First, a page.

The CBOE Correlation Index (KCJ) is close to the lowest level we have seen since it was first listed in 2007. The KCJ measures the implied movement of the S&P 500 components options, compared to the implied movement of the S&P 500 index options. Simply put, the higher the number, the more likely all stocks are going to move together. Conversely, a low number will be characterized by sector rotation, and flat markets; one sector moves higher, another moves lower.
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Correlation, for lack of a better term, is correlated with volatility. Not surprisingly, 30-day S&P 500 historical volatility is near the low level of 6.5%. Currently at 33.5, KCJ is sitting close to rock bottom, lower than where it was in 2007, (but not lower than where Lindsay Lohan was in 2007).
So far this year, the market has been able to grind higher, characterized by leadership in FANG(Facebook Apple/Amazon, Netflix, Google) and sector rotation. As the summer hit, FANG has slowed with GOOGL and AMZN hitting psychological barriers of $1000. Without this leadership, the market has been flat lining since. In addition to FANG losing steam, the FED, for its part, would like to throw cold water on the market, worried that stocks are forming a bubble.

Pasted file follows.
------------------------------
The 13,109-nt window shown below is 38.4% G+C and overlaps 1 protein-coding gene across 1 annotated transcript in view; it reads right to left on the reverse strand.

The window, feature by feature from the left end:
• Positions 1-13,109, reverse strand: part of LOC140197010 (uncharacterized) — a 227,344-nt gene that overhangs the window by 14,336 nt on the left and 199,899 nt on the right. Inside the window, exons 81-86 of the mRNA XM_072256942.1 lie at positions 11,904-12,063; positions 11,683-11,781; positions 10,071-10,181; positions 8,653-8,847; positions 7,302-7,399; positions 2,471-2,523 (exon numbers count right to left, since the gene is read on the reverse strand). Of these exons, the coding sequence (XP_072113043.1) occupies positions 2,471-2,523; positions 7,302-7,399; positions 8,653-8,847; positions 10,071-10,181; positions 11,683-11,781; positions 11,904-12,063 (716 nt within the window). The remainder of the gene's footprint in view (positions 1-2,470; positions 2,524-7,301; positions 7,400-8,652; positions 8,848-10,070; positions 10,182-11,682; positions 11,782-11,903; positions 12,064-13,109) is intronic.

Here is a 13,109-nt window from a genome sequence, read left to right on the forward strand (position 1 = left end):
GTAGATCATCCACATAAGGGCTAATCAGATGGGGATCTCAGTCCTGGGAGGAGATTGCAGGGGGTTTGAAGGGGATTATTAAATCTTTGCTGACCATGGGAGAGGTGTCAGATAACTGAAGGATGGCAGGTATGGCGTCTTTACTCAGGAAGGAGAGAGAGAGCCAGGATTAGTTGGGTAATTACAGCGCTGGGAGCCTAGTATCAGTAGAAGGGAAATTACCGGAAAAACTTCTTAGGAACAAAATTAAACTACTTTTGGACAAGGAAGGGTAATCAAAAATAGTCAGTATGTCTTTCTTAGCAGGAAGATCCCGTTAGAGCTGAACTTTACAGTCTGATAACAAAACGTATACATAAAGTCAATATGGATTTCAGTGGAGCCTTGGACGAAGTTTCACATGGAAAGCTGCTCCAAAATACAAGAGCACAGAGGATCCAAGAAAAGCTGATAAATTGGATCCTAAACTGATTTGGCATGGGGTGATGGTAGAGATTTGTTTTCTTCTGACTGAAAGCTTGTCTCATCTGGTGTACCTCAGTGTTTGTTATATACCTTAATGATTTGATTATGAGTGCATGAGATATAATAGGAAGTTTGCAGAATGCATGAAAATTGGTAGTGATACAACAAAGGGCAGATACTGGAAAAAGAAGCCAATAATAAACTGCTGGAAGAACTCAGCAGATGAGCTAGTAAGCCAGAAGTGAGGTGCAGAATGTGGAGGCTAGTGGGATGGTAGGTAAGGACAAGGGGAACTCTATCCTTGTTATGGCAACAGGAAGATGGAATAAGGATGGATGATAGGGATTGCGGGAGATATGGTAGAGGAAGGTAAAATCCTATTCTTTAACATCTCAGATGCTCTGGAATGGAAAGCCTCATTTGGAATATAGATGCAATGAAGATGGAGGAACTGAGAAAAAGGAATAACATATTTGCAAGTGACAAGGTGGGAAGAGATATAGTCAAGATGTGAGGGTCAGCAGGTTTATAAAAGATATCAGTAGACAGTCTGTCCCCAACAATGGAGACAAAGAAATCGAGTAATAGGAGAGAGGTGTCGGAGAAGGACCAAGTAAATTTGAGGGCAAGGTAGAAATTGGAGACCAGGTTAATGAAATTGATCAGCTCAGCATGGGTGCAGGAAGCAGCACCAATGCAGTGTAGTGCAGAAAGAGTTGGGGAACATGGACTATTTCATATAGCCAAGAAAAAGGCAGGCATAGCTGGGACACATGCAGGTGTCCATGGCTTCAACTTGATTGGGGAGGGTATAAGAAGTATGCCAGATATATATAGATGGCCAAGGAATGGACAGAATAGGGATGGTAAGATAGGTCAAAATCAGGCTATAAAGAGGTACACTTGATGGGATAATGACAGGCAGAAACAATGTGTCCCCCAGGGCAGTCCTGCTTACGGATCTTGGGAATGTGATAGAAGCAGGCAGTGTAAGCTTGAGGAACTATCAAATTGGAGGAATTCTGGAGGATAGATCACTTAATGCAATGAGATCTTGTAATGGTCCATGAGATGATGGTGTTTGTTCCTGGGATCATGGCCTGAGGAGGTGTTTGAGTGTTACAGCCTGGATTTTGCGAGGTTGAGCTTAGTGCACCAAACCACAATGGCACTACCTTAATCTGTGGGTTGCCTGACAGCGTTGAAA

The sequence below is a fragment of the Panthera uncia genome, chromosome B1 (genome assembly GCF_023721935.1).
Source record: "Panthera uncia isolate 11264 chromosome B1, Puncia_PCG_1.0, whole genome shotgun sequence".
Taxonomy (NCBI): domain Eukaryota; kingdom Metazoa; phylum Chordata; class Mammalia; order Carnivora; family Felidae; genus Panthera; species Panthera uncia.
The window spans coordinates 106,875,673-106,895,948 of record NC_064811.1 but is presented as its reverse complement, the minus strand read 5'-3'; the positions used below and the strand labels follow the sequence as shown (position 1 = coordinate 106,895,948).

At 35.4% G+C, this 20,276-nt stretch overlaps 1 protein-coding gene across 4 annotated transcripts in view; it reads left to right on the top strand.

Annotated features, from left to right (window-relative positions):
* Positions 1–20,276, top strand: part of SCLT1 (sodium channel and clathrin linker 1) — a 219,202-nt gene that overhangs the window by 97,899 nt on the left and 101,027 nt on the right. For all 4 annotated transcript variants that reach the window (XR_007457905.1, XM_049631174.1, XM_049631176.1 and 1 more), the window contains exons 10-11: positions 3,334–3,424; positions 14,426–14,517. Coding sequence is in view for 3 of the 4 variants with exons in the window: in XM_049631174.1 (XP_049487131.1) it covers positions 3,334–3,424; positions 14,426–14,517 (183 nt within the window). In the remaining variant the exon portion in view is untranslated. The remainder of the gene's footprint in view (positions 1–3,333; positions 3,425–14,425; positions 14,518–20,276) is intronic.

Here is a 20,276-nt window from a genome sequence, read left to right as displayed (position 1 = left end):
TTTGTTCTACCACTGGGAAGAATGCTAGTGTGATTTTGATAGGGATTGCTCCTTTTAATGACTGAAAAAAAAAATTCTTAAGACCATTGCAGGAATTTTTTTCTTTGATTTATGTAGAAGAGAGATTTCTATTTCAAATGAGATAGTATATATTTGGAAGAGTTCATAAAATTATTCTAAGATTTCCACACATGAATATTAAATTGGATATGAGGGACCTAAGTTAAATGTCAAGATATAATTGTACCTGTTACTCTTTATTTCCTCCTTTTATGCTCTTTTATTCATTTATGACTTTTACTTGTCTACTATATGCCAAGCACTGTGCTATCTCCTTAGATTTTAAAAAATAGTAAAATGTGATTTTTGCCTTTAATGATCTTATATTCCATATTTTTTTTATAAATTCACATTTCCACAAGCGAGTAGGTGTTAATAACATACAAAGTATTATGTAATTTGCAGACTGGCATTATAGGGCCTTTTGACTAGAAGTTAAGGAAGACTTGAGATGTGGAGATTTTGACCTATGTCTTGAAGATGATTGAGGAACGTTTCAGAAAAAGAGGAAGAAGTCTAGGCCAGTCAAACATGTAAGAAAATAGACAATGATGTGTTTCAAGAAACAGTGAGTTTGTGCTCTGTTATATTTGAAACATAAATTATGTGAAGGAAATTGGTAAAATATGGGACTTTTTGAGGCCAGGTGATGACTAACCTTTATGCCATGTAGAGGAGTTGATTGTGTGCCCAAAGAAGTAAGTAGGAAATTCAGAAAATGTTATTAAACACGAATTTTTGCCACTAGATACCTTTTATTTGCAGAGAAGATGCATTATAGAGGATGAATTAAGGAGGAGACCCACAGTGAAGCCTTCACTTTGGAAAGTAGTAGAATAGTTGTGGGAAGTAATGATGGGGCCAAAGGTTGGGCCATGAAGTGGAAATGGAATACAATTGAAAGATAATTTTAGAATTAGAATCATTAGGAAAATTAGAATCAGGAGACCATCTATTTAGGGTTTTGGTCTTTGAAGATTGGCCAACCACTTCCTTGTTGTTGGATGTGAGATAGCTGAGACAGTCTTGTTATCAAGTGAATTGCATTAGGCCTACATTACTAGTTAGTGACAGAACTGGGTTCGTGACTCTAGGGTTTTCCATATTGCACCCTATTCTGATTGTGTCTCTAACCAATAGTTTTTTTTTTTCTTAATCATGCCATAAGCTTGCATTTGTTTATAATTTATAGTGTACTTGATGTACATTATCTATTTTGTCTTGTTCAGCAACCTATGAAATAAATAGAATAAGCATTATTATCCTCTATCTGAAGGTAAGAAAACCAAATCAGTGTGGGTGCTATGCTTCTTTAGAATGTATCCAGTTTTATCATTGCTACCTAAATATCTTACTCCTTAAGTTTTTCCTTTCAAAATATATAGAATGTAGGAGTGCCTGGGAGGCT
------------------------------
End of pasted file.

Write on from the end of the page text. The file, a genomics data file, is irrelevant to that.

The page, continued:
Yesterday, we heard comments from FOMC chairwoman, Janet Yellen, who stated that asset prices are, “somewhat rich if you use some traditional metrics like price earnings ratios.” We saw Asian and European markets lower overnight, however the U.S. market has been resilient in defying the FED, once again saved by low correlation. Sector rotation this year, again, for lack of a better term, has rotated. Last week, the market rotated out of tech and into health care stocks. This week, we are seeing the market rotate into financials.
Volatility indicators, for lack of a better term (somebody stop me please), are volatile; the VIX especially so when it’s at these extreme lows. The KCJ might go back to normal by next week, or it might stay low and go even lower this year. It’s easy to look at this index and conclude that since this pattern of low correlation happened last in 2007, then it must mean we are due for a 2008 type of Lindsay Lohan meltdown. That is a lazy conclusion. Yes, we can correlate low correlations with low volatility. However, no one stock market indicator should be treated like a Nostradamus prophecy. The best use of this indicator, like so many others, is to be mindful of it while also being mindful of all the other factors that influence the supply and demand of asset prices.